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Tackling income disparities in Malaysia

Only 0.2% of the total 22m adults living in the country are in the over US$1m wealth band

by MARK RAO/ pic by BERNAMA

THE disparity in income being observed globally is expected to decline in the near future and Malaysia, which sees only 43,646 adults in the over US$1 million (RM4.19 million) wealth bracket, is making small, but positive strides towards reducing the divide.

According to Credit Suisse Research Institute’s latest global wealth report 2019, global wealth grew 2.6% over the past year to US$360 trillion, lead by the US, China and Europe, while wealth per adult reached a record of US$70,850.

But income inequality remains a concern for most parts of the world, the report highlighting the bottom-half of wealth holders collectively accounted for less than 1% of total global wealth in mid-2019.

Malaysia is no exception as the report found that only 0.2% of the total 21.82 million adults living in the country are in the over US$1 million wealth band. This was in spite of total wealth in the country growing 14% year-on-year to US$682 billion to comprise 0.2% of the world’s total wealth.

The majority of the adult population in Malaysia, 96.1% or 20.97 million people, were categorised as having wealth at or below US$100,000.

Despite the vast majority of Malaysians being excluded from the top wealth bracket, Malaysia’s Gini index reading — which measures the distribution of income in a given population — improved from 82% in 2018 to 79.6% this year.

Malaysia’s Gini index or coefficient is also lower than the world average of 88.5% and Asia-Pacific’s 88% in 2019.

The country has announced a slew of initiatives in Budget 2020 with the aim of promoting growth and putting more cash in the hands of consumers.

These included tax incentives, petrol subsidies, expanding the reach of the Bantuan Sara Hidup (BSH) scheme and measures to improve home ownership in the country.

Bank Islam Malaysia Bhd chief economist Dr Mohd Afzanizam Abdul Rashid (picture) said transfer programmes such as BSH and targeted fuel subsidies, as well as the increase in the minimum wage, are aimed at alleviating the financial burden facing the low-income group.

He said the increased tax rate for higher income individuals, namely those earning more than RM2 million a year, is aimed at reducing the income gap in Malaysia.

“Although the expected collection from this group is around RM100 million, it signals the government’s commitment to address the income inequality which has been plaguing the economy,” he told The Malaysian Reserve (TMR).

The tax rate increase from 28% to 30% for income in excess of RM2 million is estimated to impact about 2,000 top income earners in the country, while generating RM100 million in additional tax revenue for the country.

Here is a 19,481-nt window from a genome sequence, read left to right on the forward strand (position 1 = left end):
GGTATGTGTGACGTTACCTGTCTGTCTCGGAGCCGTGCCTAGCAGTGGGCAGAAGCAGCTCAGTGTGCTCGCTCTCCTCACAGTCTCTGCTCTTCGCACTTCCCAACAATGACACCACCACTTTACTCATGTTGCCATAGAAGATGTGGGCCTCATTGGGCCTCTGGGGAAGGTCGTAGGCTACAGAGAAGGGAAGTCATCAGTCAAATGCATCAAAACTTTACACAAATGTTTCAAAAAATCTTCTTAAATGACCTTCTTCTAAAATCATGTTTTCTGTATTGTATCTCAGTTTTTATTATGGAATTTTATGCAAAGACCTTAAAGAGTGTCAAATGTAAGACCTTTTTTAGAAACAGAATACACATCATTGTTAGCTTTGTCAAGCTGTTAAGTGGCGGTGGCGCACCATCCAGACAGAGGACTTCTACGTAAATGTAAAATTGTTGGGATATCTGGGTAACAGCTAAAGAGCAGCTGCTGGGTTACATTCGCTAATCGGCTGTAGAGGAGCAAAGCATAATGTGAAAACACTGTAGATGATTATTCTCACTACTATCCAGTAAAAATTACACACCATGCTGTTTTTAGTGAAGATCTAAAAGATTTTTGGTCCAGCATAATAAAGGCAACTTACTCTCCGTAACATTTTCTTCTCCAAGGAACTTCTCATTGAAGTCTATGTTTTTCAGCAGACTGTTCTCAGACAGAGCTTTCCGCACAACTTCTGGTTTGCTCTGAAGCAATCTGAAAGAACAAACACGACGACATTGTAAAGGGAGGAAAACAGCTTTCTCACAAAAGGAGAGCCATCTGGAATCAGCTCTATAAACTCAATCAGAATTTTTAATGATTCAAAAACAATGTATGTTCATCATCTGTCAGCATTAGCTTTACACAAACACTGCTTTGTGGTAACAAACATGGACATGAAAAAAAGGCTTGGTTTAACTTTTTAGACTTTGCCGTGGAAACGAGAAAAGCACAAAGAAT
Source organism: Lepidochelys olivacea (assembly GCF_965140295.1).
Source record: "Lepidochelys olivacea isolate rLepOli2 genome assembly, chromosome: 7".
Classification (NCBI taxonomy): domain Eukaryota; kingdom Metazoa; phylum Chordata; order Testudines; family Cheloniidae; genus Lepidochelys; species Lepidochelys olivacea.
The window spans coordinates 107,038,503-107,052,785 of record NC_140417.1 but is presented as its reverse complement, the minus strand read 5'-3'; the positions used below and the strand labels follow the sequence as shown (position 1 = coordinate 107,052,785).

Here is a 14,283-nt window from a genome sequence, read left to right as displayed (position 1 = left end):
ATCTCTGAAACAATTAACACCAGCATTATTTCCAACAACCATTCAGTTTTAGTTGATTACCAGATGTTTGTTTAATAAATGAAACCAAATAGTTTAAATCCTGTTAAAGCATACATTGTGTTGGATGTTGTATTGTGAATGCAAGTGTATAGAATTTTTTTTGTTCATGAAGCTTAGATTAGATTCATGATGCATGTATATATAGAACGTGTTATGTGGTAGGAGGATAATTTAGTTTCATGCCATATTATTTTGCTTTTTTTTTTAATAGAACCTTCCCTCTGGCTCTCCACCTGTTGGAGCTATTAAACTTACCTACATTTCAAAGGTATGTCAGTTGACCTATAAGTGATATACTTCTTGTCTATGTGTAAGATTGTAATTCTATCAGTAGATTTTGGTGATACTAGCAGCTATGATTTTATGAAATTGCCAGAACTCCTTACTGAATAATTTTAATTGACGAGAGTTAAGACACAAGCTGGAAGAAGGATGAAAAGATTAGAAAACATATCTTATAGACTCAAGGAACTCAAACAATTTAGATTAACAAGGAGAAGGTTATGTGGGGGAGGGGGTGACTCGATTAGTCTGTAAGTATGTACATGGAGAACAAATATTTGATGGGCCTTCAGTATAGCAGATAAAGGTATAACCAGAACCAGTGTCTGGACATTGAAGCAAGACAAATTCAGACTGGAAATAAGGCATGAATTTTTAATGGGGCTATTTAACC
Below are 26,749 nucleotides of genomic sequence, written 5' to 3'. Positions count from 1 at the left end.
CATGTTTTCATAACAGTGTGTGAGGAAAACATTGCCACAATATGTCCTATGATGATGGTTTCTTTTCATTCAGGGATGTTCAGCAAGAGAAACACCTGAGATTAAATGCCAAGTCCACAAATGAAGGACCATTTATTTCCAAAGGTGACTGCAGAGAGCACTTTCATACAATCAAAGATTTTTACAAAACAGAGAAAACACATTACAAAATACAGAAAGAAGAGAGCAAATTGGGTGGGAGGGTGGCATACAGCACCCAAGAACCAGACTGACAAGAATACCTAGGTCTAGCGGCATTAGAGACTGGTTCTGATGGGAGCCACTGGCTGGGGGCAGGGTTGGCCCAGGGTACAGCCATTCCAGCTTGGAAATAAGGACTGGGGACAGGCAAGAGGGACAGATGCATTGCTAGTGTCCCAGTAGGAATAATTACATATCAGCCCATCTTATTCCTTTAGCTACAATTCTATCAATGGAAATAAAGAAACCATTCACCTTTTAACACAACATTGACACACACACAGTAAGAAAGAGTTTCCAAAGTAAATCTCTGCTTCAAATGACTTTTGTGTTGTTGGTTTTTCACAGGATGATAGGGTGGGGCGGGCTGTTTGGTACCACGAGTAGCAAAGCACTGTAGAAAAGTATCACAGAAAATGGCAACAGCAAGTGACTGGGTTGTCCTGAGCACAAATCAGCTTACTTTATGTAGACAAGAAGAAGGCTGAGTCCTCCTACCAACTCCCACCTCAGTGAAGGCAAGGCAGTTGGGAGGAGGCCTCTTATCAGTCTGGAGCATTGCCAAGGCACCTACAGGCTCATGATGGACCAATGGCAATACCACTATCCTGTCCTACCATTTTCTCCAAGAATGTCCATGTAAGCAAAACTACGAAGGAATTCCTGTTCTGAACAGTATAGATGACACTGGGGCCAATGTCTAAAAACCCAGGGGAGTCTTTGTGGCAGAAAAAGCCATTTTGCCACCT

Malaysia will also allocate RM2.2 billion for the targeted petrol subsidy programme to benefit some eight million motorists consisting of both BSH recipients and those in the middle-income group.

A total RM5 billion has been committed to expand the BSH programme to include single Malaysians aged 40 and above earning less than RM2,000 a month, as well as disabled persons aged 18 and above with RM2,000 in monthly income.

Effective next year, the minimum wage for employees will be raised to RM1,200 per month — though this will be limited to those residing in major cities — in a move to mitigate the higher cost of living observed in prominent urban centres nationwide.

Wong Wai Ken, Malaysia country manager for robo-advisor StashAway, said several of the initiatives announced during the budget were also beneficial to the middle and upper-income groups.

“For (these) groups, it was as much about what taxes were not introduced, such as the Capital Gains Tax and Inheritance Tax, which is a real positive as these segments can stay the course on their financial plans and not have to restructure their holdings,” Wong told TMR.

He said the rebasing of the Real Property Gains Tax (RPGT) will also translate into a lower tax bill for property investors.

The base year for the RPGT, which is a tax imposed on the profit earned when a homeowner or business sells a given property, will be revised to Jan 1, 2013, from the previous Jan 1, 2000. This will translate into lower tax payments incurred as property assets appreciate in value over the years.

What was noteworthy in the Swiss bank’s 2019 global wealth report was the fact that China overtook the US in terms of having the most people in the top 10% of the global wealth distribution.

Several emerging countries such as India also registered notable gains in wealth, indicating that we could see more wealth creation in developing economies in the years ahead.

What remains to be seen if this increase in wealth will also be followed by more equitable wealth distribution.

Zukri

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